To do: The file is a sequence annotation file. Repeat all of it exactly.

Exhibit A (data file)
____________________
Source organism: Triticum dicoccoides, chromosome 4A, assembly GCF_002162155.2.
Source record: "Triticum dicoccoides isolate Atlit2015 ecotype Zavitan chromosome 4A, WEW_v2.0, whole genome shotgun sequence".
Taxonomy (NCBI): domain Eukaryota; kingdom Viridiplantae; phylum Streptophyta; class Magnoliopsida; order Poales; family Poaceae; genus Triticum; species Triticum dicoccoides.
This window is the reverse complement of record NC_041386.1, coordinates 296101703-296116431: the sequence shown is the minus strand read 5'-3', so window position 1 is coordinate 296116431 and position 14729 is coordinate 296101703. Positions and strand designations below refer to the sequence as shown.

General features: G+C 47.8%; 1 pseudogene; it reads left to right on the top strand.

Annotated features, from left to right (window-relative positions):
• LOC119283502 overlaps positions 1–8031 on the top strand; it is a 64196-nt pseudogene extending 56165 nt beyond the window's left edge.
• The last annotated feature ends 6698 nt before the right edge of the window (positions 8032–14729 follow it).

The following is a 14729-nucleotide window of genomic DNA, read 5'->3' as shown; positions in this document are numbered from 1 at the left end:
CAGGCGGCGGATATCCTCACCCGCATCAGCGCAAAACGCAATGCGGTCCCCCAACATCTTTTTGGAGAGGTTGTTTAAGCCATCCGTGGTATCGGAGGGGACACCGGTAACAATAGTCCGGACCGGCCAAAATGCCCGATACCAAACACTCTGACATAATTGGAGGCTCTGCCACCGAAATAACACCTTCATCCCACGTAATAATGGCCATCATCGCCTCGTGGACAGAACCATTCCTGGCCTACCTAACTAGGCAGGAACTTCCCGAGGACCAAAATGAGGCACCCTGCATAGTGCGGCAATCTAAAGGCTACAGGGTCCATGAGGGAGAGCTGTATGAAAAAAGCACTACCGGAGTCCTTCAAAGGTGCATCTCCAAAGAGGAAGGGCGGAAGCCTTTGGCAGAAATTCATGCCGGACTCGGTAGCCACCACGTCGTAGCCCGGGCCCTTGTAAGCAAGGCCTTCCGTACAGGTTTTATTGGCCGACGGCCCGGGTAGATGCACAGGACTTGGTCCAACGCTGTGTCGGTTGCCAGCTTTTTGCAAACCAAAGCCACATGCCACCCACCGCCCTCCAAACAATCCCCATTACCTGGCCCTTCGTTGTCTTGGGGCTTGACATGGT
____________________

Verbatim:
Source organism: Triticum dicoccoides, chromosome 4A, assembly GCF_002162155.2.
Source record: "Triticum dicoccoides isolate Atlit2015 ecotype Zavitan chromosome 4A, WEW_v2.0, whole genome shotgun sequence".
Taxonomy (NCBI): domain Eukaryota; kingdom Viridiplantae; phylum Streptophyta; class Magnoliopsida; order Poales; family Poaceae; genus Triticum; species Triticum dicoccoides.
This window is the reverse complement of record NC_041386.1, coordinates 296101703-296116431: the sequence shown is the minus strand read 5'-3', so window position 1 is coordinate 296116431 and position 14729 is coordinate 296101703. Positions and strand designations below refer to the sequence as shown.

General features: G+C 47.8%; 1 pseudogene; it reads left to right on the top strand.

Annotated features, from left to right (window-relative positions):
• LOC119283502 overlaps positions 1–8031 on the top strand; it is a 64196-nt pseudogene extending 56165 nt beyond the window's left edge.
• The last annotated feature ends 6698 nt before the right edge of the window (positions 8032–14729 follow it).

The following is a 14729-nucleotide window of genomic DNA, read 5'->3' as shown; positions in this document are numbered from 1 at the left end:
CAGGCGGCGGATATCCTCACCCGCATCAGCGCAAAACGCAATGCGGTCCCCCAACATCTTTTTGGAGAGGTTGTTTAAGCCATCCGTGGTATCGGAGGGGACACCGGTAACAATAGTCCGGACCGGCCAAAATGCCCGATACCAAACACTCTGACATAATTGGAGGCTCTGCCACCGAAATAACACCTTCATCCCACGTAATAATGGCCATCATCGCCTCGTGGACAGAACCATTCCTGGCCTACCTAACTAGGCAGGAACTTCCCGAGGACCAAAATGAGGCACCCTGCATAGTGCGGCAATCTAAAGGCTACAGGGTCCATGAGGGAGAGCTGTATGAAAAAAGCACTACCGGAGTCCTTCAAAGGTGCATCTCCAAAGAGGAAGGGCGGAAGCCTTTGGCAGAAATTCATGCCGGACTCGGTAGCCACCACGTCGTAGCCCGGGCCCTTGTAAGCAAGGCCTTCCGTACAGGTTTTATTGGCCGACGGCCCGGGTAGATGCACAGGACTTGGTCCAACGCTGTGTCGGTTGCCAGCTTTTTGCAAACCAAAGCCACATGCCACCCACCGCCCTCCAAACAATCCCCATTACCTGGCCCTTCGTTGTCTTGGGGCTTGACATGGT